Fourth Circuit Upholds FCC’s Section 6409(a) Order Preempting State and Local Regulation of Eligible Facilities Requests
Soon after the FCC issued its Order implementing Section 6409(a) of the Middle Class Tax Relief and Job Creation Act of 2012, which preempts traditional local zoning authority over eligible facilities requests, a coalition of municipal authorities sued to overturn it. Opponents argued that the FCC’s Order violated the Tenth Amendment and that it unreasonably defined several terms in Section 6409(a).
The first federal appeals court to rule on the dispute has now sided with the FCC and upheld the FCC’s Order. In Montgomery County, MD. V. FCC, — F.3d —- (4th Cir. 2015), the Fourth Circuit concluded that the FCC Order lawfully implements Section 6409, which was enacted as a result of Congress’ concern that municipal permit review processes were hindering efforts to expand wireless networks.
The FCC’s “deemed granted remedy” is lawful. The local authorities challenged the Order’s provision that gives localities sixty days to approve eligible facility-modification requests. If the local government fails to act within that time, the request is “deemed granted.”
The Court rejected arguments of unconstitutional “commandeering” in violation of the Tenth Amendment. It ruled that, “pursuant to properly delegated Congressional authority,” the FCC had preempted state regulation of eligible facility modification requests, which is “entirely permissible under our system of federalism.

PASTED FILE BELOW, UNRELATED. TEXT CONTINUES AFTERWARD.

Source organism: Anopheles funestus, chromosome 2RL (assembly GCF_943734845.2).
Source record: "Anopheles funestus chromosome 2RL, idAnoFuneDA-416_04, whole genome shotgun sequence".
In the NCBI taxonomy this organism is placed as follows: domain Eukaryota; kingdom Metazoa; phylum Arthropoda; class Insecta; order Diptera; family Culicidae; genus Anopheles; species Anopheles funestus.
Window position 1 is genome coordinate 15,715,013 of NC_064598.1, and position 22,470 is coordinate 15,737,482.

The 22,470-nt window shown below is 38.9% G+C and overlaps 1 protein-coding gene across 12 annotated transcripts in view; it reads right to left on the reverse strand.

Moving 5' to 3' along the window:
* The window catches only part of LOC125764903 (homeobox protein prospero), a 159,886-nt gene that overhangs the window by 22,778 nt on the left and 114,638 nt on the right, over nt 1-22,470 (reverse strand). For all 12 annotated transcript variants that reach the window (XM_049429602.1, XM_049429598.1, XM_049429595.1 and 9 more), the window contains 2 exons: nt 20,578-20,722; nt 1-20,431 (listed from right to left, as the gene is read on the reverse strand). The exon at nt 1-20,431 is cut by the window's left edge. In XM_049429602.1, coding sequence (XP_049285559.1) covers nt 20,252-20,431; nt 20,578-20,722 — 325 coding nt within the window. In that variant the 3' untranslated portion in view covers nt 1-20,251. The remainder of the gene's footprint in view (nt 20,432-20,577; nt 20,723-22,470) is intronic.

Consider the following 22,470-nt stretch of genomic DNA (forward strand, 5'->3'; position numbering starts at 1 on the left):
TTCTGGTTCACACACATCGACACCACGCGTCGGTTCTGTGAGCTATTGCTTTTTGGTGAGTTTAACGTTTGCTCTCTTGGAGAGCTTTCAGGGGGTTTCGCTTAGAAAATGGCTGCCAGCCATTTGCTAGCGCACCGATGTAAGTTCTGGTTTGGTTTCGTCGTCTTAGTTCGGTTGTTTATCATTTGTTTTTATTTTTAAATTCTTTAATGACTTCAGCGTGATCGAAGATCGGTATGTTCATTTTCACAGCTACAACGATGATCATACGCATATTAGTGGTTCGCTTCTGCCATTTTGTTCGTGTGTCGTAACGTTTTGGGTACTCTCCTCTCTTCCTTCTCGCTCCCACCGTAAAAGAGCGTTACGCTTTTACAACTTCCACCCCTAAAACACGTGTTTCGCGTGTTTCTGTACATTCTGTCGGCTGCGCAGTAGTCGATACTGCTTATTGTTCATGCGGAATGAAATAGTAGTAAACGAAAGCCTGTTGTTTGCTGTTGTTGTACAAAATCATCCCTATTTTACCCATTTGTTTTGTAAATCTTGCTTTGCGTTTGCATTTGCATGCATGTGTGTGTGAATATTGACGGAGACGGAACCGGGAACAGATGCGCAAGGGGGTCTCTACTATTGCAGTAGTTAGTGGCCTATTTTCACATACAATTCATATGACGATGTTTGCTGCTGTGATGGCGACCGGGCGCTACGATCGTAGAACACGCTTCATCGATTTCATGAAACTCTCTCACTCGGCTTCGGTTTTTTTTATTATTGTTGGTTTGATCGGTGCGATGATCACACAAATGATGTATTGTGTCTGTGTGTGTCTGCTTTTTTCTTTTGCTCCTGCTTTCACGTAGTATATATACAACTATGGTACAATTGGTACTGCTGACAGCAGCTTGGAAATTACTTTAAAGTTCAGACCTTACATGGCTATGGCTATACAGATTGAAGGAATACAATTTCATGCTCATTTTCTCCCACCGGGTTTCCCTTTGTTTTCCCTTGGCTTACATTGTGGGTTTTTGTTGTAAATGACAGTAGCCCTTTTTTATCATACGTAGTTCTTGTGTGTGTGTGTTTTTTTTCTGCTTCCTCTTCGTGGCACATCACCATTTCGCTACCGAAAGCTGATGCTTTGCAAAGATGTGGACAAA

Municipalities can not review eligible facility modification requests on a case-by-case basis. The coalition disputed the objective criteria that the FCC chose to define whether a modification is a “substantial change” to the physical dimensions of a tower or base station.
The Court disagreed. Displacing discretionary municipal control over the relevant modification requests “is exactly what Congress intended,” said the Court. It further found that the FCC’s objective criteria “eliminate the need for protracted review” and “divest municipalities of their reviewing discretion.” The Court rejected arguments that “the FCC should have permitted municipalities to review applications on a case-by-case basis.”
Buildings and structures supporting wireless equipment fall under the FCC’s Order, even if not built primarily for that purpose. Local authorities argued that the Act and Order should not extend to buildings and other supporting structures. However, the Court ruled that including them in the definition of “base stations” was consistent with Congress’ intent to “promote the expansion of wireless networks through collocation.”
The Order extends to facilities that localities initially approved even with a condition that they not be modified in the future. The Court pointed out that Section 6409(a) contains no exemptions for such conditions.
The FCC has left the door open for municipal waiver requests. The Court noted that municipalities may avail themselves of the FCC’s general waiver procedure if the rules create “outlier cases.”
For a more in-depth discussion of Section 6409 and the FCC Order, please see our prior coverage.
Image Credit: Mike Mozart
Posted In: Zoning